Sioux Falls passes $1 Billion in building permits
SIOUX FALLS, S.D. (Dakota News Now) - Mayor Paul TenHaken held a surprise press conference today to celebrate the latest milestone in the city’s growth --- the $1 billion mark in building permits filed in 2021.
He credited his administration’s focus on one word for Sioux Falls -- “investable.”
“This means (we’ve set) the right policies, the right programs, the right incentives to make sure that businesses want to spend money here, that they want to build here, that people want to move here, and thus developers want to invest in housing and so-forth,” TenHaken said.
The building growth is even more impressive considering other parts of the economy that covid has shrunk and even destroyed. Ironically, the pandemic forced the city to move its building permit process online, which made the procedure more efficient.
TenHaken attributed city planning and development director Jeff Eckoff’s team for that swift pivot.
But now, a new challenge awaits. Eckoff is receiving two-to-three times the number of construction applications it did two years ago, making the wait for permit to start building twice as long. Combined with supply shortages, this wait has left developers restless and worried about losing their grip on new business.
“Our message is ‘we’re sorry,’” Eckoff said. “We’re as frustrated as you are that we can’t move things faster. But, it’s collective, it’s across the board. The headwinds are against us.”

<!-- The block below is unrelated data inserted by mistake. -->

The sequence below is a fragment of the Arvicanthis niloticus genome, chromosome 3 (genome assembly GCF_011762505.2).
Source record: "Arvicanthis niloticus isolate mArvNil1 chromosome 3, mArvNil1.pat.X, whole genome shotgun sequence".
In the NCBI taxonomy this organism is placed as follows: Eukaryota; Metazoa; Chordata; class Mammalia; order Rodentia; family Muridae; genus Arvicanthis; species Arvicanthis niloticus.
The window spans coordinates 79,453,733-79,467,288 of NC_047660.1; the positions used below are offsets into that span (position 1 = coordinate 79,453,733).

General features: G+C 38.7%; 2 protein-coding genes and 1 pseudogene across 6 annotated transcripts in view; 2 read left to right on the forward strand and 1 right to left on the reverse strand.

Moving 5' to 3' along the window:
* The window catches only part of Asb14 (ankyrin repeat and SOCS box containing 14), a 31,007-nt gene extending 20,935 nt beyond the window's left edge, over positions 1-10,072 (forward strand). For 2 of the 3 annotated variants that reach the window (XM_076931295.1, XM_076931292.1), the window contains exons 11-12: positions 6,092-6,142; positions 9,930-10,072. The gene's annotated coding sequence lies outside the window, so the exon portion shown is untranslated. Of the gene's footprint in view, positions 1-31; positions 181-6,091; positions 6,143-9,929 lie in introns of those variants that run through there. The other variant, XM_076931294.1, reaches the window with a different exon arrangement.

To speed things up so buildings can go up, the city hired a new plans examiner, who starts on Monday. But TenHaken said the city - despite having a leaner budget than peer cities for this kind of thing - has to be weary of adding even more staff in case a recession hits and the market takes a downturn next year.
It’s all a part of making sure that although growth is good, the demand for new buildings doesn’t outgrow what the city’s infrastructure can handle.
“We can manage this growth so it’s sustainable growth. It’s not just growth for growth’s sake. We’re trying to be strategic, as well, insuring that businesses who do come here, we can support it from a public safety standpoint, with infastructure needs, with the housing the employees are going to need, and so forth.”
Speaking of infrastructure, Eckhoff said, sure, if passed, President Biden’s “Build Back Better” bill could help with supply shortages and other things slowing down building projects in Sioux Falls, but having the capacity to manage that kind of infusion in dollars and projects will be a whole other challenge.
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